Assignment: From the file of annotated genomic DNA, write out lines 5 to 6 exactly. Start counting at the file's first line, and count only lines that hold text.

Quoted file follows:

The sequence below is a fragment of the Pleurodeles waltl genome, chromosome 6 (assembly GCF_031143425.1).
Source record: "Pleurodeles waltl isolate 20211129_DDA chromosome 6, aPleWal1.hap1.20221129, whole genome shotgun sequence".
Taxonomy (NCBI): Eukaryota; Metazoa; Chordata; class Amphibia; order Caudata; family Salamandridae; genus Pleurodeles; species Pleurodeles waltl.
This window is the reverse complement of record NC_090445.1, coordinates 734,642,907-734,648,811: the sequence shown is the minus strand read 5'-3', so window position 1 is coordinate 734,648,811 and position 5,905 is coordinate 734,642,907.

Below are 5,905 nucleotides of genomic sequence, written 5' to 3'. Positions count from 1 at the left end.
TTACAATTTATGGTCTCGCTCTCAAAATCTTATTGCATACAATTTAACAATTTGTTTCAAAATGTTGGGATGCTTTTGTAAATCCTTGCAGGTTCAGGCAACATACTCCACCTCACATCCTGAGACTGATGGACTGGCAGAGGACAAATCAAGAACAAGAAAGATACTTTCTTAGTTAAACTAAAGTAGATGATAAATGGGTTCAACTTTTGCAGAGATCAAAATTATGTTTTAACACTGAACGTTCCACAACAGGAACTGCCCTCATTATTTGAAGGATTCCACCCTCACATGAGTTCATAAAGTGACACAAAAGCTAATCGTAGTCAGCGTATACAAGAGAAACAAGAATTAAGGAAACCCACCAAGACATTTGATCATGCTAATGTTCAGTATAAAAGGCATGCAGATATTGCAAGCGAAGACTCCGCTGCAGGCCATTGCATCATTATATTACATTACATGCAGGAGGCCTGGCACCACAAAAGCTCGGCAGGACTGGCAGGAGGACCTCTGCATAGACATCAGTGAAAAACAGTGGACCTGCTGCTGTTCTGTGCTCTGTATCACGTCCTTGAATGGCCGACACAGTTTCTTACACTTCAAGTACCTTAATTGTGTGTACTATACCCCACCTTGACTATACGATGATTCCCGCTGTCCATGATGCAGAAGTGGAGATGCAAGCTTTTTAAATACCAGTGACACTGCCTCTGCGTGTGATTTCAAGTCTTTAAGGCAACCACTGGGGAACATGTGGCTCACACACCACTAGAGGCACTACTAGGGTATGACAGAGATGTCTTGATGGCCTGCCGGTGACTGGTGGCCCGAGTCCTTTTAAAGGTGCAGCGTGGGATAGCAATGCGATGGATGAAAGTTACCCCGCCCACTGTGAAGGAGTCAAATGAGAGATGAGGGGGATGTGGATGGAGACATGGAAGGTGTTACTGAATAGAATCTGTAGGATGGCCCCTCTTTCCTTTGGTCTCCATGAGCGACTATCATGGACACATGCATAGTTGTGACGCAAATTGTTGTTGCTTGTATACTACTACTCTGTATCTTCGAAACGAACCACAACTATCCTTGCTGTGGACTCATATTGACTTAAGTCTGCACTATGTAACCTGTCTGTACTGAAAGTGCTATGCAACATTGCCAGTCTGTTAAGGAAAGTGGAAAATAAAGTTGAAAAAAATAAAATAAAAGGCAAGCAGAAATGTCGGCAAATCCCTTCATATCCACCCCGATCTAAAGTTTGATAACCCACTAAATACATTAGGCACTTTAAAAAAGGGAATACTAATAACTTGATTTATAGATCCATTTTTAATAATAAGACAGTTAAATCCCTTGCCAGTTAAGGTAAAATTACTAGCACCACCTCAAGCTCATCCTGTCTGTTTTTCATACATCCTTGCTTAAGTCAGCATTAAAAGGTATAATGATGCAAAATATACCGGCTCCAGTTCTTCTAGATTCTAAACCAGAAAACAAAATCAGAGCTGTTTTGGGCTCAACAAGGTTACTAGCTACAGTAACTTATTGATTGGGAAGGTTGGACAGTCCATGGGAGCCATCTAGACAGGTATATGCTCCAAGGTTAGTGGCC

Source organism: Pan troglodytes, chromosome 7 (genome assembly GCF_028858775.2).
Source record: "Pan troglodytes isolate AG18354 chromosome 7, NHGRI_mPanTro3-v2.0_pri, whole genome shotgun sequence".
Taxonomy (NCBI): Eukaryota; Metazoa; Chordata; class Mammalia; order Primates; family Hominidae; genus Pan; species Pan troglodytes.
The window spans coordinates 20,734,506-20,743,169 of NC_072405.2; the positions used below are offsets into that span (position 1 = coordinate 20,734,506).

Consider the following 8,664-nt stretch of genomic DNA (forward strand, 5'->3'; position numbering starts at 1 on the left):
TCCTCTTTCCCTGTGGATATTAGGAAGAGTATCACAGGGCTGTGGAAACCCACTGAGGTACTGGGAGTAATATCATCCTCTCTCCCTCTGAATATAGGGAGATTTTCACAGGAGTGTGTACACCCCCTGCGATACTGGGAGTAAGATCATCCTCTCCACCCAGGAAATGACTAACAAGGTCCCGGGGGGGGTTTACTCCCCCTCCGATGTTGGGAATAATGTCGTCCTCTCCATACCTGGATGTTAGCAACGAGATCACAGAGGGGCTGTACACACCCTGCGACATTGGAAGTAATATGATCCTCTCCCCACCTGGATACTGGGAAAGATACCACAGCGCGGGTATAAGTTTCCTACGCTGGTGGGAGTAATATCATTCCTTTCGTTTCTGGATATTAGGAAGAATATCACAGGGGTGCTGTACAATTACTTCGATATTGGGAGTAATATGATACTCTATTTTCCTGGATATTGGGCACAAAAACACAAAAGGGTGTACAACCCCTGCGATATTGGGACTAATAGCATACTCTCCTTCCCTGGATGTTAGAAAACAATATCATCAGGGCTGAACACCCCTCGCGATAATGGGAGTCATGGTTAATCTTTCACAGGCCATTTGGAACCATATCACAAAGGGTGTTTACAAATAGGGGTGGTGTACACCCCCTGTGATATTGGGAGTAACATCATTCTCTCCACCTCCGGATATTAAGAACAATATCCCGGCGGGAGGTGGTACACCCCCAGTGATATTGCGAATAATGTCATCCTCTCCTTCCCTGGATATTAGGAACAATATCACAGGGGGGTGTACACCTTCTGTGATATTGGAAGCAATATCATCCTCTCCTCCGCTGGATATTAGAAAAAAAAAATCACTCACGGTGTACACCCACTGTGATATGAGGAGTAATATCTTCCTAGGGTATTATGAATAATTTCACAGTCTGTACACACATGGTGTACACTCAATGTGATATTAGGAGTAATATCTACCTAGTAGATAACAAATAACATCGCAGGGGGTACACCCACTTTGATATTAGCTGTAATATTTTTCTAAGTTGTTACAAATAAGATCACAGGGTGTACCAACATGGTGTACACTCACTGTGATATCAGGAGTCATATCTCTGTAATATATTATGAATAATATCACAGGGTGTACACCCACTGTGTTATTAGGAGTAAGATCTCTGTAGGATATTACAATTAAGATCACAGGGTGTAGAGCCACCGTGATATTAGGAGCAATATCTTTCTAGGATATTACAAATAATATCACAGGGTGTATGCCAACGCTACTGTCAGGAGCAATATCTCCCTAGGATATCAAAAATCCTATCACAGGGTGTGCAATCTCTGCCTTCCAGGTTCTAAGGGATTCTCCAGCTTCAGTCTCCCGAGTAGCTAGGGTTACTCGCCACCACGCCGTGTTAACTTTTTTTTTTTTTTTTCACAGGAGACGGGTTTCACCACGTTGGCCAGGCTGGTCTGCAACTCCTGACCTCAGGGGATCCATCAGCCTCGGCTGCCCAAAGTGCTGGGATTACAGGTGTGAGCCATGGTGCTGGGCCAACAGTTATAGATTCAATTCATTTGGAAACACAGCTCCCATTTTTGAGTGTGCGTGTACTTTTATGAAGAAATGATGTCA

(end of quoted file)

Below are 5,905 nucleotides of genomic sequence, written 5' to 3'. Positions count from 1 at the left end.
TTACAATTTATGGTCTCGCTCTCAAAATCTTATTGCATACAATTTAACAATTTGTTTCAAAATGTTGGGATGCTTTTGTAAATCCTTGCAGGTTCAGGCAACATACTCCACCTCACATCCTGAGACTGATGGACTGGCAGAGGACAAATCAAGAACAAGAAAGATACTTTCTTAGTTAAACTAAAGTAGATGATAAATGGGTTCAACTTTTGCAGAGATCAAAATTATGTTTTAACACTGAACGTTCCACAACAGGAACTGCCCTCATTATTTGAAGGATTCCACCCTCACATGAGTTCATAAAGTGACACAAAAGCTAATCGTAGTCAGCGTATACAAGAGAAACAAGAATTAAGGAAACCCACCAAGACATTTGATCATGCTAATGTTCAGTATAAAAGGCATGCAGATATTGCAAGCGAAGACTCCGCTGCAGGCCATTGCATCATTATATTACATTACATGCAGGAGGCCTGGCACCACAAAAGCTCGGCAGGACTGGCAGGAGGACCTCTGCATAGACATCAGTGAAAAACAGTGGACCTGCTGCTGTTCTGTGCTCTGTATCACGTCCTTGAATGGCCGACACAGTTTCTTACACTTCAAGTACCTTAATTGTGTGTACTATACCCCACCTTGACTATACGATGATTCCCGCTGTCCATGATGCAGAAGTGGAGATGCAAGCTTTTTAAATACCAGTGACACTGCCTCTGCGTGTGATTTCAAGTCTTTAAGGCAACCACTGGGGAACATGTGGCTCACACACCACTAGAGGCACTACTAGGGTATGACAGAGATGTCTTGATGGCCTGCCGGTGACTGGTGGCCCGAGTCCTTTTAAAGGTGCAGCGTGGGATAGCAATGCGATGGATGAAAGTTACCCCGCCCACTGTGAAGGAGTCAAATGAGAGATGAGGGGGATGTGGATGGAGACATGGAAGGTGTTACTGAATAGAATCTGTAGGATGGCCCCTCTTTCCTTTGGTCTCCATGAGCGACTATCATGGACACATGCATAGTTGTGACGCAAATTGTTGTTGCTTGTATACTACTACTCTGTATCTTCGAAACGAACCACAACTATCCTTGCTGTGGACTCATATTGACTTAAGTCTGCACTATGTAACCTGTCTGTACTGAAAGTGCTATGCAACATTGCCAGTCTGTTAAGGAAAGTGGAAAATAAAGTTGAAAAAAATAAAATAAAAGGCAAGCAGAAATGTCGGCAAATCCCTTCATATCCACCCCGATCTAAAGTTTGATAACCCACTAAATACATTAGGCACTTTAAAAAAGGGAATACTAATAACTTGATTTATAGATCCATTTTTAATAATAAGACAGTTAAATCCCTTGCCAGTTAAGGTAAAATTACTAGCACCACCTCAAGCTCATCCTGTCTGTTTTTCATACATCCTTGCTTAAGTCAGCATTAAAAGGTATAATGATGCAAAATATACCGGCTCCAGTTCTTCTAGATTCTAAACCAGAAAACAAAATCAGAGCTGTTTTGGGCTCAACAAGGTTACTAGCTACAGTAACTTATTGATTGGGAAGGTTGGACAGTCCATGGGAGCCATCTAGACAGGTATATGCTCCAAGGTTAGTGGCC